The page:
• Aaron

    Explain how the church is being malicious to homosexuals when they have told members time and time again to show love and respect. And of course they should be questioned by looking at Gods commandments in times gone by and if it’s in line with his doctrine. I also think church authorities have authority of the church they are recognised by everyone to have authority over. It’s not over people’s lives since they can choose but they can’t force the church to do what they want. Also homosexuality is people of the same sex having attraction to each other so it’s same sex attraction. Grow up and stop acting offended by a phrase that’s accurate to what it is.

  • yoh

    Spending time and resources towards attacking the civil liberties of all gays isn’t malice towards them? Making pronouncements that they nor their children are worthy to be members in a meaningful way is also malicious. People want to invest church leaders with authority do so for purely arbitrary reasons.

    Calling homosexuality, “same sex attraction” is a euphemistic way of denying it is part of one’s identity. Falsely describing it as a purely mental or physical act which is voluntary in nature. It is demeaning by its nature and a way to deny gays as a group.

    It would be nice if you were honest in your approach to the subject. But churches and religions in general like to wrap themselves up in apologia rather than do such things.

    What the church says to the general public and how they act privately are two different things.

  • ben in oakland

    But that may be because you are speaking from the point of view of privilege of a white (probably), heterosexual, Mormon male, living where Mormon is the dominant culture.

    You are not on the receiving end of Mormonism. Walk a mile in the shoes of a gay person who has been listening to the bigoted declarations about us for decades, calling us threats to everything good and holy.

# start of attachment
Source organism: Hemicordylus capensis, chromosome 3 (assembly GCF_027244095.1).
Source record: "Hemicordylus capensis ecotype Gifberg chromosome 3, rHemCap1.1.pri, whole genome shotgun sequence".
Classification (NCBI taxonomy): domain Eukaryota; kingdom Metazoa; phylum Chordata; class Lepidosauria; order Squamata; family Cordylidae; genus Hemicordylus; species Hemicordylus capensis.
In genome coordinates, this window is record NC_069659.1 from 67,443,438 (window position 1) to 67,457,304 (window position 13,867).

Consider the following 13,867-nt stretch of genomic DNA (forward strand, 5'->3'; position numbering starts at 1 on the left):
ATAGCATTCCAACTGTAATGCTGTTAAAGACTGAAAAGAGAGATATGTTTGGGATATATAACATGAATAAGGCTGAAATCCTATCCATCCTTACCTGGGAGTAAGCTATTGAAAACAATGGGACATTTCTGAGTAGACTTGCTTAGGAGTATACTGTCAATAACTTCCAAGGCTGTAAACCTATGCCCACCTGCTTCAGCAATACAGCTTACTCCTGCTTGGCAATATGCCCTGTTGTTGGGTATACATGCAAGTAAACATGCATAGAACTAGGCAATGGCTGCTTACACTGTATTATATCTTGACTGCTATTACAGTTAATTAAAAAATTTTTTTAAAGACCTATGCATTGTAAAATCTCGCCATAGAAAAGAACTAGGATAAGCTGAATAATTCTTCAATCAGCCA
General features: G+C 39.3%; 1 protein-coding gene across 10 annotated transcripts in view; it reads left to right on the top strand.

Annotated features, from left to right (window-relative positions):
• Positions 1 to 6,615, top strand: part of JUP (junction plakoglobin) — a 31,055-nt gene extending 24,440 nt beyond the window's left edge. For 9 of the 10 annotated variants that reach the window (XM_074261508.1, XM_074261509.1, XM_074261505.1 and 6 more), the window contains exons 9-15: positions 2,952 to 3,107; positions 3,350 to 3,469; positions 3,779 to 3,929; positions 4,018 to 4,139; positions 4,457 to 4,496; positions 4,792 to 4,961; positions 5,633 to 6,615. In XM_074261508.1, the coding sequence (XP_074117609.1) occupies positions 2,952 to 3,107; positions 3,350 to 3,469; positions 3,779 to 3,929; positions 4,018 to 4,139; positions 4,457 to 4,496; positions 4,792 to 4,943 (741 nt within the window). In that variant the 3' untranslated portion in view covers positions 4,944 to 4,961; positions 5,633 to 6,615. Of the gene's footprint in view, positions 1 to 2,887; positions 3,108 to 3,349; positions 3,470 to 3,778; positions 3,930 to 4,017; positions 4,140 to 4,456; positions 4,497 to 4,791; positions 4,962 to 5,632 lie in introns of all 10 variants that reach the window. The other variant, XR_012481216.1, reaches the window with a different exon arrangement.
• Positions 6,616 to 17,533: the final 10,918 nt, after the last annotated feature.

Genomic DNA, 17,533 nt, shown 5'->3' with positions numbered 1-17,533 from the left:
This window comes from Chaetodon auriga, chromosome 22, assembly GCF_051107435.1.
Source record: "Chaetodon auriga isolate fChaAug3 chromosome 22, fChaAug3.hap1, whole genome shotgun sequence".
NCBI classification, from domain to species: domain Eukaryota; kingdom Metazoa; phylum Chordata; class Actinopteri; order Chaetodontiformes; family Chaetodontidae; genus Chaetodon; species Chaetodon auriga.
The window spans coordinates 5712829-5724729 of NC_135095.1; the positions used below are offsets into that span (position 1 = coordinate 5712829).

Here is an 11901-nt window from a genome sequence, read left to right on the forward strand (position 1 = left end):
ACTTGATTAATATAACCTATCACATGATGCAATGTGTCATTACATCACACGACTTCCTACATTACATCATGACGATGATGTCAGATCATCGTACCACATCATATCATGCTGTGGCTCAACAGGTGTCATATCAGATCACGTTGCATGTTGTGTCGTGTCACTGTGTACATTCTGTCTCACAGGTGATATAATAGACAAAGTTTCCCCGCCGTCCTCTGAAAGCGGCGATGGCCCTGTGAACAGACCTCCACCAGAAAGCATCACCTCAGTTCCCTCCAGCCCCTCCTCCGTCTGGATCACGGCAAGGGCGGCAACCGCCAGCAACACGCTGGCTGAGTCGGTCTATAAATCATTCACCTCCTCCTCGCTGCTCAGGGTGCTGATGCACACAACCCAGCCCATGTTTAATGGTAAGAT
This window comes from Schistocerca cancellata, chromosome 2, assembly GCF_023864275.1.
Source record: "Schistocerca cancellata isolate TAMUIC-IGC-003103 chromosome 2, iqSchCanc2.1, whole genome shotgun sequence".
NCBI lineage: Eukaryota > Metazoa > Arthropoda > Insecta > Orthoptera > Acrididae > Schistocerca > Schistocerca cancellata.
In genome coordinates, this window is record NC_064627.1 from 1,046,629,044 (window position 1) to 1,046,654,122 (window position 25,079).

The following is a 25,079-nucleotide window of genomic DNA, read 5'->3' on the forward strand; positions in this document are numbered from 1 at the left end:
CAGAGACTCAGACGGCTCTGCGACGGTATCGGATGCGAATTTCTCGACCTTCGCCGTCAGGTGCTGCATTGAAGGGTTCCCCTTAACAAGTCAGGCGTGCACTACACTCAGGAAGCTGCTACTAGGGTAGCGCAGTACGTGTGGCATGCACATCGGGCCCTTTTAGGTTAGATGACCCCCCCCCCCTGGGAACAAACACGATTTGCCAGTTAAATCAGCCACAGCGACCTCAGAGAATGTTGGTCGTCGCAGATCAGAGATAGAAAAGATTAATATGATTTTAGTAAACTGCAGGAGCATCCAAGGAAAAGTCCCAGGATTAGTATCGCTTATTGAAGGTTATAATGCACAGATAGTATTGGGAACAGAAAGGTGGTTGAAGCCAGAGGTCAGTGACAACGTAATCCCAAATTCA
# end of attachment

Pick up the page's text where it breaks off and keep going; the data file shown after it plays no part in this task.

• Aaron

    Since I am expected to be honest, why dont you? The LDS church supported a bill that banned discrimination in employment and housing, supported equality, helped introduce bills to try and stop bullying especially of those of the LGBT community and even set up a website to allow discussion about it. The church doesnt stop homosexuals or their children being members so long as they arent in a homosexual relationship. The only thing the church has refused to do in regards to homosexuals is permit homosexual relations within the church which is not really a civil liberty unless you want to concede child marriage to be a civil liberty as well. What the church says in public is how they generally act in private since the church is public and anyone can go to it. So stop being a hypocrite and telling me to be honest when you blatantly lie.

  • ben in oakland

    Aaron that bill the Mormon church supported Excluded small business owners and small landlords– the very people most likely to discriminate. Big businesses want the most valued employees, for the most part. Big landlords don’t care about anything but keeping up the property, not annoying the neighbors, and paying the rent. Neither cares if you are gay.

    Meanwhile, the church is on record for calling my quite boring marriage ca threat to marriage and family, calling my family counterfeit, and sponsoring antigay initiatives, complete with a nice set of lies to go with it.

  • Windewaan

    Exactly.!!

  • Elder Anderson

    “Other than that, Mrs. Lincoln, how was the play?”

  • Robert Versluis

    I see so many opinions about gay people and the gay lifestyle, the simplicity that this boils down to is that *WE* believe the Church to be true. WE have felt the burning in the bosom. Yet, because we are gay, we are not allowed to be”normal” or we are not perceived to be “normal”. No one has addressed the simple fact we are in fact, normal. It is a basic, yet complicated reality. It would be similar to telling a Woman or Man who cannot have children that they are expected to remain celibate and single or cannot be a part of the Church. Imagine how that would make you feel? It’s the same exact concept for us (I know it’s different, but to us it feels like the same to many gay people). I am not here to debate the “but” they might have had children if they could. Well guess what, they cannot. It’s the same.